In connection with the question of road making may I draw the attention of the House to what has so often happened under private enterprise development in years past, when that enterprise was engaged on the job of building houses for lower middle class and working class tenants or buyers. No proper roads were made. In many of our cities, including parts of my constituency, people who have bought houses, or people who are tenants of houses, are still waiting—have been waiting for years from before the war—in order to get the roads made up. In this connection, indeed, only this week it was my duty as Member for the Sutton Division to send to the Minister of Health a petition that I have received from one such area in my own constituency, an area of particularly steep gradients. I would challenge any hon. Gentleman opposite to wheel a perambulator 20 yards along the road in question without toppling the baby out head foremost. There are roads where some doctors refuse to call, especially after dark, because the roads are so dangerous.

This is an area for the development of which the present Minister of Health is not responsible, nor for which the Labour controlled administration of the City of Plymouth is responsible, but one that was developed by private enterprise for profit making in the years before the war. Houses were put up in this fashion, and no one cared whether the services or roads were ever provided. Under our Labour controlled administration, an end has been put to all that, but the work of making up the leeway left over by the Tories when they were in office in the City of Plymouth is still very great.

The House may ask, "Why, in view of the fact that Plymouth has, as you say, so excellent a record in the last two years"—as indeed have many other of our war damaged cities—" do you still ask for priority treatment for blitzed areas? "The answer is that, in spite of our efforts the problem which we face in the blitzed areas of this country is very great indeed. In spite of 12,500 people being rehoused in my city we still have 12,548 families on our housing lists waiting for accommodation; and I am assured by those in charge of housing in the City of Plymouth that 9,246 of those cases can be classed as desperately urgent needing, if we could give it, immediate rehousing.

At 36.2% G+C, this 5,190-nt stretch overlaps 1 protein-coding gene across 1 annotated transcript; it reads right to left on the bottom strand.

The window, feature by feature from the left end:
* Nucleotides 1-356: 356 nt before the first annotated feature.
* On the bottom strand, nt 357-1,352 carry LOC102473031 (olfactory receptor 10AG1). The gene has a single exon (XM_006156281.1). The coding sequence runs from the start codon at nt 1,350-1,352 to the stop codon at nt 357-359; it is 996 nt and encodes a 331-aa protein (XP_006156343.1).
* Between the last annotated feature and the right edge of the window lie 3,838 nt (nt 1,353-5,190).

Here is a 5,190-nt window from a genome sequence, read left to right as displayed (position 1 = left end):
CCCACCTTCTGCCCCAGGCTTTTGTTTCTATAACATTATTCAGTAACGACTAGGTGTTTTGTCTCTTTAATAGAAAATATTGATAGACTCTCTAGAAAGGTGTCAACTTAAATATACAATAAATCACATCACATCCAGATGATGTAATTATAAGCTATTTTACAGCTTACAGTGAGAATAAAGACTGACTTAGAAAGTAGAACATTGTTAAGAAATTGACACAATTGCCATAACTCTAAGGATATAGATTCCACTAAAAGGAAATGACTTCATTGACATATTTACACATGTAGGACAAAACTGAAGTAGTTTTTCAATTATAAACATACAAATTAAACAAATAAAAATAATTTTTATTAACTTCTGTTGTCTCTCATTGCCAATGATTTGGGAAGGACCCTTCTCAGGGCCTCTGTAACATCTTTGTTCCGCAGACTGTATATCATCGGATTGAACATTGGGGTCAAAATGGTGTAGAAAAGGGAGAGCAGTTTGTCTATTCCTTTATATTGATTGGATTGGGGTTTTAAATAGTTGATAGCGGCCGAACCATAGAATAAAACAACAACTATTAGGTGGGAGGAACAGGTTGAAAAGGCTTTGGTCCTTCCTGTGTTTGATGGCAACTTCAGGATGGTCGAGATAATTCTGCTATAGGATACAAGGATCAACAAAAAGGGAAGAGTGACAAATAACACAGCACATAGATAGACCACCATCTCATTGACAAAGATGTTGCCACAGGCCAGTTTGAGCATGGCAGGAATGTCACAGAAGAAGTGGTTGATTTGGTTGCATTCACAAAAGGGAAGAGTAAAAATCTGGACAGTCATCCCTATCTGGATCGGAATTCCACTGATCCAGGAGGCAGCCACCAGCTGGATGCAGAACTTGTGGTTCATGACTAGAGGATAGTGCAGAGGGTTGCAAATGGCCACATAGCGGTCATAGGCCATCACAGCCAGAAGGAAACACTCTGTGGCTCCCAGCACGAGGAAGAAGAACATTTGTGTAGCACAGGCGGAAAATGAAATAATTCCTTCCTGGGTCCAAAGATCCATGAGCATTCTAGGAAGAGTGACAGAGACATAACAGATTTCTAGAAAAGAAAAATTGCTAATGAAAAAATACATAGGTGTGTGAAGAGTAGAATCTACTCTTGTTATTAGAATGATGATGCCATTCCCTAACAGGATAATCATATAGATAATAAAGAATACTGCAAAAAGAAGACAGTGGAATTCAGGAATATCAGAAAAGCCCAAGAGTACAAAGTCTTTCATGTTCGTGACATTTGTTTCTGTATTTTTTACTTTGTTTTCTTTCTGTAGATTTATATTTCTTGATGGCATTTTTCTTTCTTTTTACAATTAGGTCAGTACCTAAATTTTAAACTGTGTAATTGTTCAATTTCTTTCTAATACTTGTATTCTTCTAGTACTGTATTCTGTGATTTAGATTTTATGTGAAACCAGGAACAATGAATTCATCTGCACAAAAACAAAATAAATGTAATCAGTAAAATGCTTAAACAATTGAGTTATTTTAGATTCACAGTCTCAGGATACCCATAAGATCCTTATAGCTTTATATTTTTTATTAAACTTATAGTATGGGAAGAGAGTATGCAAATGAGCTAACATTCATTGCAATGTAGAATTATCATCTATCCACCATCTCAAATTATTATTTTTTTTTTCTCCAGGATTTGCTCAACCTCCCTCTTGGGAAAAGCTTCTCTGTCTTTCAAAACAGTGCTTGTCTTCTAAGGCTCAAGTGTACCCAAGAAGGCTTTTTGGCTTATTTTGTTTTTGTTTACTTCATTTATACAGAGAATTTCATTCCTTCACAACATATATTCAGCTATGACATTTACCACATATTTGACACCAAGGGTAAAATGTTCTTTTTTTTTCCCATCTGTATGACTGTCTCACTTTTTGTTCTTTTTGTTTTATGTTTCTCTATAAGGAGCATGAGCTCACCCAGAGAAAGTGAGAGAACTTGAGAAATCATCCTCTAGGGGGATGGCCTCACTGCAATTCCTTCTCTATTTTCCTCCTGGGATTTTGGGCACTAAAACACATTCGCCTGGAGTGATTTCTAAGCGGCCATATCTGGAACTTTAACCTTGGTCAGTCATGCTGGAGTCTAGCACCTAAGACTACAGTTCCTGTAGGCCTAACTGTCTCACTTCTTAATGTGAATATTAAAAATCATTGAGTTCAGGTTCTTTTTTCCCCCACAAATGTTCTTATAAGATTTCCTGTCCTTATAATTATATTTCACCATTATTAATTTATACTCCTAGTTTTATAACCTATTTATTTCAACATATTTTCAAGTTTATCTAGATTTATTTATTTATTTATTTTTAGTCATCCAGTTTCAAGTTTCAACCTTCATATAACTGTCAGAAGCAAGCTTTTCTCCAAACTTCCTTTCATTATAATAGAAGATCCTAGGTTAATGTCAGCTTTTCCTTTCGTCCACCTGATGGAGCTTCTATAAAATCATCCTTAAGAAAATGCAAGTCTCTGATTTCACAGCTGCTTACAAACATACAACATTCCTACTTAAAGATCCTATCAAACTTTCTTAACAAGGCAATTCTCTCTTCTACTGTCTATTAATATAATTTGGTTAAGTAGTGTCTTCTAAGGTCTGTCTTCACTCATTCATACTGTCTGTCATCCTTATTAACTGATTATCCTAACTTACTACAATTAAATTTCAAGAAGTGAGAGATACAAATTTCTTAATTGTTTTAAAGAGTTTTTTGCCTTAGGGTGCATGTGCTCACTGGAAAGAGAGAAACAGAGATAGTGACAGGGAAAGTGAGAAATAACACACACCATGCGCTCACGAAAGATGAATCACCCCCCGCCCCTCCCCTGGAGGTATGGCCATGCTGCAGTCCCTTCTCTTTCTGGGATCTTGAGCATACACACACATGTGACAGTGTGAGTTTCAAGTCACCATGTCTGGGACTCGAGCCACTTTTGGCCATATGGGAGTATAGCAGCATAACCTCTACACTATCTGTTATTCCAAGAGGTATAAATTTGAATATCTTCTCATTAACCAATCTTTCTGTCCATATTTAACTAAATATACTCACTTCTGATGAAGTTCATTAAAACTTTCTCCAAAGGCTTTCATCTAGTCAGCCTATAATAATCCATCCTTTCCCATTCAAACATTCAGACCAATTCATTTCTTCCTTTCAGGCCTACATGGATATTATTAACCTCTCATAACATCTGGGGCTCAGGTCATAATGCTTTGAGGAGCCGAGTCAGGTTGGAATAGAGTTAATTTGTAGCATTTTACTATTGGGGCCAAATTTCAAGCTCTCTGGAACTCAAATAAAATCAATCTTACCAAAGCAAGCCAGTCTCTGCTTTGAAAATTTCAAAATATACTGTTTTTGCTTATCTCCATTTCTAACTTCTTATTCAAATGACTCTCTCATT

In addition to that we have nearly 1,000 of our families still evacuated, some as far afield as Penzance, Torquay, Polperro, Mevagissey and other parts of Cornwall, with their menfolk having to travel long distances to and from work, or else having to face the almost impossible task of maintaining their families some miles away while maintaining themselves and getting lodgings in the areas where their work is located. In view of the accelerated programme for demobilisation this problem which confronts us in Plymouth, as it confronts those in control of the affairs of many other cities, will be greatly worsened.

I want the Government and the House to realise that these figures which I have given are for only one of our cities. I want them to realise also what all this means in frustration, in loss of physical efficiency, in risks to health and life, to the very morality of our young people, and in danger to that greatest of all our national assets—the family circle. I do not look upon the housing problem as one that can be postponed until better times are with us, but as one which concerns the most essential of all our national raw materials—a happy and contented working population. Yesterday evening the hon. and not so gallant Member for Holderness (Lieut.-Commander Braithwaite) made a disparaging remark about my right hon. Friends on the Government Front Bench. He referred contemptuously to "old women of both sexes."